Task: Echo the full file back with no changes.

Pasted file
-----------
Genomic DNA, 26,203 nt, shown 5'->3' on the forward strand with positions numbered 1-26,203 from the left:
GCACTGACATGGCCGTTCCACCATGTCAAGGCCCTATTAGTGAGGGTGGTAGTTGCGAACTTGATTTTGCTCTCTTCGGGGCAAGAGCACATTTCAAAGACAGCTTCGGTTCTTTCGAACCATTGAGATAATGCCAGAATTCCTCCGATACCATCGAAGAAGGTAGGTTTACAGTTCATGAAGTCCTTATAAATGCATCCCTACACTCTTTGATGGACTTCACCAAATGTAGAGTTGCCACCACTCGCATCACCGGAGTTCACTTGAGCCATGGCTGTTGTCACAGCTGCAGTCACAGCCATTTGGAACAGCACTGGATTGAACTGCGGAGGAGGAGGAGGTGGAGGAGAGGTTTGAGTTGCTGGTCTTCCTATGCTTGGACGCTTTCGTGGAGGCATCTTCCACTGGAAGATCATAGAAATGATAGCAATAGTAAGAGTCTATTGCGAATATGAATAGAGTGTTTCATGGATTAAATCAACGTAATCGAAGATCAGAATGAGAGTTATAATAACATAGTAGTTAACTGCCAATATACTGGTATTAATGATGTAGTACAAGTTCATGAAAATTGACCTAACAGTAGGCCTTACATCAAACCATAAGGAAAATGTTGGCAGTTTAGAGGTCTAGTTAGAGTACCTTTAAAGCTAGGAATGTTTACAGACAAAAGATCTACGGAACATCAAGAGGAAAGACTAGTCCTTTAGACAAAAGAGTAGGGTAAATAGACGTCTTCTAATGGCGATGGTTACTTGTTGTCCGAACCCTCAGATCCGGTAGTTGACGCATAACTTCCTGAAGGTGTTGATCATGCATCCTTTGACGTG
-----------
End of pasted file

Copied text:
Genomic DNA, 26,203 nt, shown 5'->3' on the forward strand with positions numbered 1-26,203 from the left:
GCACTGACATGGCCGTTCCACCATGTCAAGGCCCTATTAGTGAGGGTGGTAGTTGCGAACTTGATTTTGCTCTCTTCGGGGCAAGAGCACATTTCAAAGACAGCTTCGGTTCTTTCGAACCATTGAGATAATGCCAGAATTCCTCCGATACCATCGAAGAAGGTAGGTTTACAGTTCATGAAGTCCTTATAAATGCATCCCTACACTCTTTGATGGACTTCACCAAATGTAGAGTTGCCACCACTCGCATCACCGGAGTTCACTTGAGCCATGGCTGTTGTCACAGCTGCAGTCACAGCCATTTGGAACAGCACTGGATTGAACTGCGGAGGAGGAGGAGGTGGAGGAGAGGTTTGAGTTGCTGGTCTTCCTATGCTTGGACGCTTTCGTGGAGGCATCTTCCACTGGAAGATCATAGAAATGATAGCAATAGTAAGAGTCTATTGCGAATATGAATAGAGTGTTTCATGGATTAAATCAACGTAATCGAAGATCAGAATGAGAGTTATAATAACATAGTAGTTAACTGCCAATATACTGGTATTAATGATGTAGTACAAGTTCATGAAAATTGACCTAACAGTAGGCCTTACATCAAACCATAAGGAAAATGTTGGCAGTTTAGAGGTCTAGTTAGAGTACCTTTAAAGCTAGGAATGTTTACAGACAAAAGATCTACGGAACATCAAGAGGAAAGACTAGTCCTTTAGACAAAAGAGTAGGGTAAATAGACGTCTTCTAATGGCGATGGTTACTTGTTGTCCGAACCCTCAGATCCGGTAGTTGACGCATAACTTCCTGAAGGTGTTGATCATGCATCCTTTGACGTG